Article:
You can build the enclosure for this device in many different forms. I initially imagined it as a large rectangular board with the LED strip across the top, and a grid of buttons in the middle. The form I ended up with is inspired by a kind of 1960's view of space-age technology. You could also build it with the LED strips in a vertical orientation. Or make the LED part much bigger -- fill a whole wall -- with a separate control panel.
The code for this device is freely available on GitHub, and I have done my best to document how it works and how to configure it. The only external library you need is FastLED to drive the WS2812 strips.
1 ESP32 development board (e.g., https://a.aliexpress.com/_ssDfh3)
2 WS2812 or similar LED strips, density 100 LEDs per meter (e.g., https://amzn.com/B07BTTY4FL )
1 Triangle "start" button (e.g., https://amzn.com/B07R565HM6)
12 Momentary buttons (e.g., https://amzn.com/B01N4D4750) -- different shapes if you want
1 Pack (20) prewired button connectors (e.g., https://amzn.com/B07RRSG321)
1 Pack JST connectors (e.g., https://amzn.com/B0731NHS9R)
1 Rotary encoder (e.g., https://amzn.com/B07BN3DGBS)
1 Knob for rotary encoder (e.g., https://amzn.com/B07TSR4XM3)
1 Pack Dupont connectors (e.g., https://amzn.com/B014YTPFT8) -- it's worth getting the crimping tool as well.
1 Barrel jack (for power) (e.g., https://amzn.com/B074LK7G86)
1 TM1637 7-segment numeric display (e.g., https://amzn.com/B07MCGDST2)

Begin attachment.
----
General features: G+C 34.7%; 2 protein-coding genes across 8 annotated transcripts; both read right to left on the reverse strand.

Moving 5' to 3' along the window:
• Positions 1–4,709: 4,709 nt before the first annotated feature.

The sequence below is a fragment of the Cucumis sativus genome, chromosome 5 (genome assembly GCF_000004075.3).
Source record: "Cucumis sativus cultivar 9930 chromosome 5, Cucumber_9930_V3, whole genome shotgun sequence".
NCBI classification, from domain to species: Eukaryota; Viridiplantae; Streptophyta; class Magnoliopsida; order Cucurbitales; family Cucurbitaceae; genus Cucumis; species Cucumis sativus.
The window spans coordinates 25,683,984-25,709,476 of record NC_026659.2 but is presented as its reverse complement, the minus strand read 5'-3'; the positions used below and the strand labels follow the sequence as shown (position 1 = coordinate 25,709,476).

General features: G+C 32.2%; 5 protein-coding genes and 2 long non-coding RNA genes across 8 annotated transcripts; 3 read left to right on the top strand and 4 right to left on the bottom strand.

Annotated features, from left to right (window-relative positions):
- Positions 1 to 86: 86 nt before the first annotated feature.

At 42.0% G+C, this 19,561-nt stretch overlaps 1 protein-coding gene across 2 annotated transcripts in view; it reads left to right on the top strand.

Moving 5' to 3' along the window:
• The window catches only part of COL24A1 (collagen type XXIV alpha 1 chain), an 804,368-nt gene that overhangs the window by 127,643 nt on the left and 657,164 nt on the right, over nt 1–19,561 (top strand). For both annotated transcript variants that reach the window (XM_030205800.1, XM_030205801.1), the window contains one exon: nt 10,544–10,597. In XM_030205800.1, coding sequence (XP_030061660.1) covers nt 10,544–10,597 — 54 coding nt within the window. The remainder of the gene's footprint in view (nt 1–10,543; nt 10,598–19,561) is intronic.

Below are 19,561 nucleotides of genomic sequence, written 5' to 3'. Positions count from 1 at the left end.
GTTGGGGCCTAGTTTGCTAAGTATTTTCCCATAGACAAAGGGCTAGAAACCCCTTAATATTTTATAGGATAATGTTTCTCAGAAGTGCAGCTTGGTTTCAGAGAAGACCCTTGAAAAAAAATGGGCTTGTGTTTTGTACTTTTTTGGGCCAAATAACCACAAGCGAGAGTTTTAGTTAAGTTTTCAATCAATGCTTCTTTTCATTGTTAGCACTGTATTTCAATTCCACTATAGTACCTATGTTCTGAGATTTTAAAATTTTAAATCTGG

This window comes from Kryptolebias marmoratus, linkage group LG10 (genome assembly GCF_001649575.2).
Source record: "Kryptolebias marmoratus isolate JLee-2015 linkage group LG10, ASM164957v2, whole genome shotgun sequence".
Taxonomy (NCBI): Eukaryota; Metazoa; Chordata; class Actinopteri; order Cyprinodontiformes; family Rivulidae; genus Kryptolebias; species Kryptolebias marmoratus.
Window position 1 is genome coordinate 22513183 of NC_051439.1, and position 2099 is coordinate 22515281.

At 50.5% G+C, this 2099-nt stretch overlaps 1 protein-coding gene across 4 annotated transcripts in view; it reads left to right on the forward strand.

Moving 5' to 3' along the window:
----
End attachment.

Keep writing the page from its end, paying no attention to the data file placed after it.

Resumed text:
Soldering and wiring gear
3D model files
You can find the 3D model for a pair of 10-light modules on Thingiverse:
You will need to print this model five times for a total of 10 modules.
Wood, plexiglass, stainless steel bolts and screws
Diffusion material. My favorite is Lee Filters #216 full white diffusion, but there are other options. Even plain white paper does a good job.
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Step 1: Algorithms 101
A lot of people think that computer science is essentially the study of programming. But the real heart and soul of this field is algorithms: the study of systematic procedures for solving problems and their cost (typically, how long they take). Seminal figures in the field, like Alan Turing, Alonzo Church, and Edsger Dijkstra, were thinking about these ideas before computers as we know them even existed.
The key feature of an algorithm to solve a particular problem is that it is detailed and precise, so that someone could use it to get a solution without understanding how it works at all; just follow the steps in a mechanical fashion and you'll get the right answer. You can see how this helps with programming computers, since they need this level of detail. A computer cannot fill in missing details or make judgements, the way a person can.
How long will it take?
Once we have a detailed procedure a natural question is how long will it take to get the answer? We can't use ordinary units of time, since it depends on who is doing the work (compare how fast a person could compute something versus a supercomputer). In addition, it depends on how much data we have. Clearly, it takes longer to search a list of a million phone numbers than a list of a hundred.